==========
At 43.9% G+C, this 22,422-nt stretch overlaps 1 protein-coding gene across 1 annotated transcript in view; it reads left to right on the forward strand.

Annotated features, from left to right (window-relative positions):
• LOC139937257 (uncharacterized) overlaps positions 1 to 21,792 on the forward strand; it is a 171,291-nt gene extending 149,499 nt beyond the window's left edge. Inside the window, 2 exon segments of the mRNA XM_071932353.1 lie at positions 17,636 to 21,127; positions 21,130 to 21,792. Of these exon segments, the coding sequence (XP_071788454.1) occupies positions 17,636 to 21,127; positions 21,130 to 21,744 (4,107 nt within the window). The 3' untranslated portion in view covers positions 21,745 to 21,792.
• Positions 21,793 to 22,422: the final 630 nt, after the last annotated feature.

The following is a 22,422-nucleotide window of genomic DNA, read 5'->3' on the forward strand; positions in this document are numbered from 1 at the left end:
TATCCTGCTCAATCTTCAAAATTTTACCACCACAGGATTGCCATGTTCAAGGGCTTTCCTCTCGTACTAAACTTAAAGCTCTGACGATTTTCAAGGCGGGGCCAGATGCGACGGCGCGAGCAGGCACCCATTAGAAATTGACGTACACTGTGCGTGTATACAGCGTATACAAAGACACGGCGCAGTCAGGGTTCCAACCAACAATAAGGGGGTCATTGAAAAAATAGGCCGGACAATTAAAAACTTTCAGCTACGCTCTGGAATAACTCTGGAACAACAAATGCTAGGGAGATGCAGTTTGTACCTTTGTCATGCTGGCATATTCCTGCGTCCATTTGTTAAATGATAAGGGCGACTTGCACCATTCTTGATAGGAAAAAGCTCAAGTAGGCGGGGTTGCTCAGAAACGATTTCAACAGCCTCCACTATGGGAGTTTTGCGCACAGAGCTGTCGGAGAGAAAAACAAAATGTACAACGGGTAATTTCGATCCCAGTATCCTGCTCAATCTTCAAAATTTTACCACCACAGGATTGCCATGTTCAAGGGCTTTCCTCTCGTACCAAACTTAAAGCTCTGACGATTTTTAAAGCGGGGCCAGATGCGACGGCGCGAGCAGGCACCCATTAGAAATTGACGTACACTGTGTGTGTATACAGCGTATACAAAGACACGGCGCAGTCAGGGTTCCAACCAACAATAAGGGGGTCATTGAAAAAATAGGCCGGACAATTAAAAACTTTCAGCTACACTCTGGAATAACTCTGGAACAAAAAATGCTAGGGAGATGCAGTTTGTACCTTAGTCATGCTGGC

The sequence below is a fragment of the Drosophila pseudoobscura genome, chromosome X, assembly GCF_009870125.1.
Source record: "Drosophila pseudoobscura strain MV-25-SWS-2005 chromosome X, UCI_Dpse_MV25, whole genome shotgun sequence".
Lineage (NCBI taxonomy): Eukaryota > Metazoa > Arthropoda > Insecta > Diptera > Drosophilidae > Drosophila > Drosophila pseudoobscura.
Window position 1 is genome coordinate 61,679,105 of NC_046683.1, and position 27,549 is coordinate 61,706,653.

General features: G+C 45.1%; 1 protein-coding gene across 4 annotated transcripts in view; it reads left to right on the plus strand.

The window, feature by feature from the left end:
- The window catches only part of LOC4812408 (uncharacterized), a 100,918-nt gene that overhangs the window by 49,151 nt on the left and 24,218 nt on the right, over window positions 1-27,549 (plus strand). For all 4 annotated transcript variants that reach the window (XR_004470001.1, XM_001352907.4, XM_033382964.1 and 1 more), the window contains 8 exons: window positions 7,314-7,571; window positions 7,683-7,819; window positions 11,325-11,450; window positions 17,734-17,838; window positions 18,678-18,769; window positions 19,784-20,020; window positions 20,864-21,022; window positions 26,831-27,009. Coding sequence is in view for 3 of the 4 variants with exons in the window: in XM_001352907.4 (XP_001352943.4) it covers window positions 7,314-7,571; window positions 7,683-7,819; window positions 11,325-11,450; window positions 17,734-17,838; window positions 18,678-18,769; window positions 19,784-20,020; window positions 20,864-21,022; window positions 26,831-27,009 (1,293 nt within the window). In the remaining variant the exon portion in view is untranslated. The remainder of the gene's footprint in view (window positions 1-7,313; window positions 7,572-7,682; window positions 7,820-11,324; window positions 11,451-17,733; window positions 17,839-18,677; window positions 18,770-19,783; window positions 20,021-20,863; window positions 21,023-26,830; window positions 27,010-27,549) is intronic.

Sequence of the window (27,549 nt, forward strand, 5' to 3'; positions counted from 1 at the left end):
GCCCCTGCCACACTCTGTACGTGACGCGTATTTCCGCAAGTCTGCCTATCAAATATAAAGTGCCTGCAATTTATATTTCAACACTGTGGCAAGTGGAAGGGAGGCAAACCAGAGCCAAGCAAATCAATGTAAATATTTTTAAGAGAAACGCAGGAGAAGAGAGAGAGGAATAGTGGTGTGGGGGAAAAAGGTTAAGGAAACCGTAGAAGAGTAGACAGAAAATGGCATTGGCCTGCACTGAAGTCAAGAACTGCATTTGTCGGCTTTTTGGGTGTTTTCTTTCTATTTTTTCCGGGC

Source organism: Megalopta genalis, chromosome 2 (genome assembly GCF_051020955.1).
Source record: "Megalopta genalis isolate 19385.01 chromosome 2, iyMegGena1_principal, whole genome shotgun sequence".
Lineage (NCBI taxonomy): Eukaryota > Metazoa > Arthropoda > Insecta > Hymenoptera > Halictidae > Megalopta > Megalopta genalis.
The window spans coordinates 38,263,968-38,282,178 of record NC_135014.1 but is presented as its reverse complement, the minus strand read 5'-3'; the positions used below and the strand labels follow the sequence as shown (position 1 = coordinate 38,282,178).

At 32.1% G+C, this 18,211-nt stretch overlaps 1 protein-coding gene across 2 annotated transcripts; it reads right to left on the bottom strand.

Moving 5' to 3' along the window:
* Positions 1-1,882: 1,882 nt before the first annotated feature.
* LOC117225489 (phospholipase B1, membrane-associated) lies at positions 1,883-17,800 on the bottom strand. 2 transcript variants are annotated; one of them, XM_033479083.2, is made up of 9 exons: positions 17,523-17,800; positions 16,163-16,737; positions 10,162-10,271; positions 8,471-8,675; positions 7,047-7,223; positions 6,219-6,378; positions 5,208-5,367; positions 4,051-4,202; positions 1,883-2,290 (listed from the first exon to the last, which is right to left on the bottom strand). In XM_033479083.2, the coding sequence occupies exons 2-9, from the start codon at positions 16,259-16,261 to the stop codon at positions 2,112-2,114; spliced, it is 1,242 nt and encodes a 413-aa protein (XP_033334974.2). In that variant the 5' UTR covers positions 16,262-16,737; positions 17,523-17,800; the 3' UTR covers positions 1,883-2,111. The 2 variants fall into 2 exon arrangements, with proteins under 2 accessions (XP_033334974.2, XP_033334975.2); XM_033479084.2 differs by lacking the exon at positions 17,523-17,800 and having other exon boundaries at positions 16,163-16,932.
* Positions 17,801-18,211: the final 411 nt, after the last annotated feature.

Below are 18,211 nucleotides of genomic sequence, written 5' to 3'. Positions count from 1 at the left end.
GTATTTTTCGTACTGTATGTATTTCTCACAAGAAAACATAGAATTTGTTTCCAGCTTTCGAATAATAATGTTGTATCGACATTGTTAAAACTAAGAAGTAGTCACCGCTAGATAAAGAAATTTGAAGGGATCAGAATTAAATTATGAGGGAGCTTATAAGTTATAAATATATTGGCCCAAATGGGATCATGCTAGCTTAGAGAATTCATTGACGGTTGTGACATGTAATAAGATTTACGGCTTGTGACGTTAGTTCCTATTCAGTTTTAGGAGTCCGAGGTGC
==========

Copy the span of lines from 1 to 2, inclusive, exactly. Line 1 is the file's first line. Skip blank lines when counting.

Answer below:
At 43.9% G+C, this 22,422-nt stretch overlaps 1 protein-coding gene across 1 annotated transcript in view; it reads left to right on the forward strand.

Annotated features, from left to right (window-relative positions):